Saturday, May 24, 2008

The difference between night and day

This is the first of (hopefully) several posts from Palestine during May and June, 2008.

Daytime in Nablus hides its nightly war games fairly well. Markets bustle, children play, horns honk, trucks belch. The signs of conflict are easy enough to spot—buildings destroyed or damaged (by Israeli shelling, bulldozers and tanks), ubiquitous martyr posters, stone shrines to the fallen—but people here, like other peoples in crisis, have an uncanny capacity to project a sense of normalcy. Maybe they do it for the kids. Maybe for their own sanity.

This evening, our walk in the Old City spanned that perfect time of day when the waning sun paints the world in amber hues. Everything, even rubble and garbage, takes on an exquisite glow. In that light we threaded through Ottoman alleyways, toured an aging soap factory, greeted friends in the street and stopped for kanafeh at a small shop. Children giggled “how are you?” or wanted their picture taken. For a brief, sun-drenched moment all was right with the world.

But, of course, it isn’t. Earlier today I sat on the small balcony of our 2nd floor apartment. Just minutes from the Old City, it’s a flat for Project Hope volunteers like us. From our lookout I watched the city’s white stone buildings cascade down the valley and climb the other side—the southern slope of Mount Ebal, one of the highest peaks in Palestine/Israel (3,084 feet). Clearly visible at Ebal’s summit is the silhouette of an Israeli military outpost—reportedly the largest in the West Bank. Military incursions into the city are a nightly routine; last night’s action apparently included an assault on a restaurant with percussion grenades and bullets. Don’t know what the troops were after. Tracking a “fighter,” perhaps, or delivering payback. A restaurant burned to the ground. Here in our apartment we heard nothing. Saw nothing. Felt no threat. My only source is a somewhat confusing report from the Maan News Agency. Whatever happened, you can bet it won’t get picked up by the NYT or BBC. But that too is part of normal over here. “The trouble with normal” is, as Bruce Cockburn says, that “it always gets worse.”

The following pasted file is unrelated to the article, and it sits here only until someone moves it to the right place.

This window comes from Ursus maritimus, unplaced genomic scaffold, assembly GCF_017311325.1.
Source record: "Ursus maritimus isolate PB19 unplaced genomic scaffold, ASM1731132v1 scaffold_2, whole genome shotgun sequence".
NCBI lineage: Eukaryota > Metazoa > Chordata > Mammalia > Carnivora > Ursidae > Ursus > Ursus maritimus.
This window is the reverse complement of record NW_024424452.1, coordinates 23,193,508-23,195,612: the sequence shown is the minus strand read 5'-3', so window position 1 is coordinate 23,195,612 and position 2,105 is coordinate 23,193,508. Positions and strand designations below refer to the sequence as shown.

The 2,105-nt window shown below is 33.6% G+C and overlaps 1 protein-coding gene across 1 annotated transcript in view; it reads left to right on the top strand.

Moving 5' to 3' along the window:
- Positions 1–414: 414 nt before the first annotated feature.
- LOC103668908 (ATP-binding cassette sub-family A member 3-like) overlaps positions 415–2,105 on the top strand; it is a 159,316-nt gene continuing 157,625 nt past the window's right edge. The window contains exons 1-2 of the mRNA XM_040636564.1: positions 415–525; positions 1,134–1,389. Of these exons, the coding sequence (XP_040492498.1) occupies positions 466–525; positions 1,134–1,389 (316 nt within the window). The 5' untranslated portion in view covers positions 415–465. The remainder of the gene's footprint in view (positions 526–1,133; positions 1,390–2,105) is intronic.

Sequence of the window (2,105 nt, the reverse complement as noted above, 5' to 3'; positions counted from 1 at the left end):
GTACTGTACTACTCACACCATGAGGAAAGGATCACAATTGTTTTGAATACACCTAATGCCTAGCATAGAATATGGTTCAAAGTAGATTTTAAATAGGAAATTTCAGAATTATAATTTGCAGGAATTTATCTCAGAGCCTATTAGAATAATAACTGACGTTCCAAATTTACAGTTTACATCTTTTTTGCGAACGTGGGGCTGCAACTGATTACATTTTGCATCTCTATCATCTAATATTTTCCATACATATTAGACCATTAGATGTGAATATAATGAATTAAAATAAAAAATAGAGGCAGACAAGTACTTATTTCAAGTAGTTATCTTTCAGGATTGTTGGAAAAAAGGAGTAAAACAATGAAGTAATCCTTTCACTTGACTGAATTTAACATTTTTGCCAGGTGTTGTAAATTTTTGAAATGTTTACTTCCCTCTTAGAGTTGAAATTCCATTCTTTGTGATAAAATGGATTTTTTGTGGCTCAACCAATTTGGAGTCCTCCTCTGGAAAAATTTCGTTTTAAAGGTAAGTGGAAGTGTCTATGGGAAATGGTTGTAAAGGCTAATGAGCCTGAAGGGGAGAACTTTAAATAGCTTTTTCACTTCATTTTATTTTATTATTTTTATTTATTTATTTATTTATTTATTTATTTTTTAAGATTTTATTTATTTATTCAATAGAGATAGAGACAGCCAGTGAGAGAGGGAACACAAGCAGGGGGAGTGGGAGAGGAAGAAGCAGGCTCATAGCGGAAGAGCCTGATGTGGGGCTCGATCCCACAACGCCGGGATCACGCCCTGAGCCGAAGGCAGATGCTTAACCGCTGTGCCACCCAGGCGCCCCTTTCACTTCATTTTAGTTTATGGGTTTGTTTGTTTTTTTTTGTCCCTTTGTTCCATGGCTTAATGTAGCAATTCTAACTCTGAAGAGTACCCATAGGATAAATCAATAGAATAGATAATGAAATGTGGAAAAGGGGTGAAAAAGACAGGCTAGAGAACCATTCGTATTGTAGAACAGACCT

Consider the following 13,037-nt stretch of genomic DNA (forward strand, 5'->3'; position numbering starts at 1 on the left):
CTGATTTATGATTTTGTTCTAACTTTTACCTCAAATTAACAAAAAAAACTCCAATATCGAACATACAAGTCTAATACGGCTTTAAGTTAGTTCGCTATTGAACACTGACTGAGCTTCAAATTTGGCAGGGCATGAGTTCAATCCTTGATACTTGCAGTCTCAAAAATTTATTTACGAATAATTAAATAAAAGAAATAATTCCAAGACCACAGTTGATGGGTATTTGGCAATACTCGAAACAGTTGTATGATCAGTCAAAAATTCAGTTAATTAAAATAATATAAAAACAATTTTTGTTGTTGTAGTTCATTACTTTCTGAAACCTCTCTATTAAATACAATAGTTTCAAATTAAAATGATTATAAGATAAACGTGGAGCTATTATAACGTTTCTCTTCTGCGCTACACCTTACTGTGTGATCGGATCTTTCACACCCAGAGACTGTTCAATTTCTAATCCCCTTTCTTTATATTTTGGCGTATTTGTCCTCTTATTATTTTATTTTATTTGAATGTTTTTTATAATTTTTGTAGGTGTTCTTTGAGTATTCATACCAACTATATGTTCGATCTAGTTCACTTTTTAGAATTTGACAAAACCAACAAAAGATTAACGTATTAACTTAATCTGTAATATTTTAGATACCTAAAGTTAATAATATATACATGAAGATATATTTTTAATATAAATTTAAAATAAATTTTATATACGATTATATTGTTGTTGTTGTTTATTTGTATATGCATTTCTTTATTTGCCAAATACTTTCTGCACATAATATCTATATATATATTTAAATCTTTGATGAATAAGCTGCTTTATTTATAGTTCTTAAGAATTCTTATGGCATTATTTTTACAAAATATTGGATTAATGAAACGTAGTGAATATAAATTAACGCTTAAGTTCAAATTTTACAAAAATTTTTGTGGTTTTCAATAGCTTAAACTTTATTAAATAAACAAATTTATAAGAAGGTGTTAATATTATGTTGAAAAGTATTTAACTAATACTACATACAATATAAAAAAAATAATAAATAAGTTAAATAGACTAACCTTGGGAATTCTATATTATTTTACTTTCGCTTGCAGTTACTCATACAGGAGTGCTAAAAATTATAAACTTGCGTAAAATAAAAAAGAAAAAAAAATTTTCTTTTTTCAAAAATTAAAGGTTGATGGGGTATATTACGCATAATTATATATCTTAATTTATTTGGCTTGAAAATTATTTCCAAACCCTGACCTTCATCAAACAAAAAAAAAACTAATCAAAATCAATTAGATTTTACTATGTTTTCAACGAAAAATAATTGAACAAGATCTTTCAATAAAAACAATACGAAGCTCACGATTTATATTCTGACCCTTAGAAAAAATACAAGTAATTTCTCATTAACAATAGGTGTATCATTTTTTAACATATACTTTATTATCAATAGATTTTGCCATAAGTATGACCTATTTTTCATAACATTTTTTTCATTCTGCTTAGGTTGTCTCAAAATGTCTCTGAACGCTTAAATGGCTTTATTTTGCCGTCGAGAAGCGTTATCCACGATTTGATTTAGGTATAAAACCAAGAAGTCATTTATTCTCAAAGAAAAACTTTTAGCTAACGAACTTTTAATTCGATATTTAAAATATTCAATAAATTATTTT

1 comment:

donnjohnson said...

Thanks for the link Bruce. I will follow your observations with eagerness.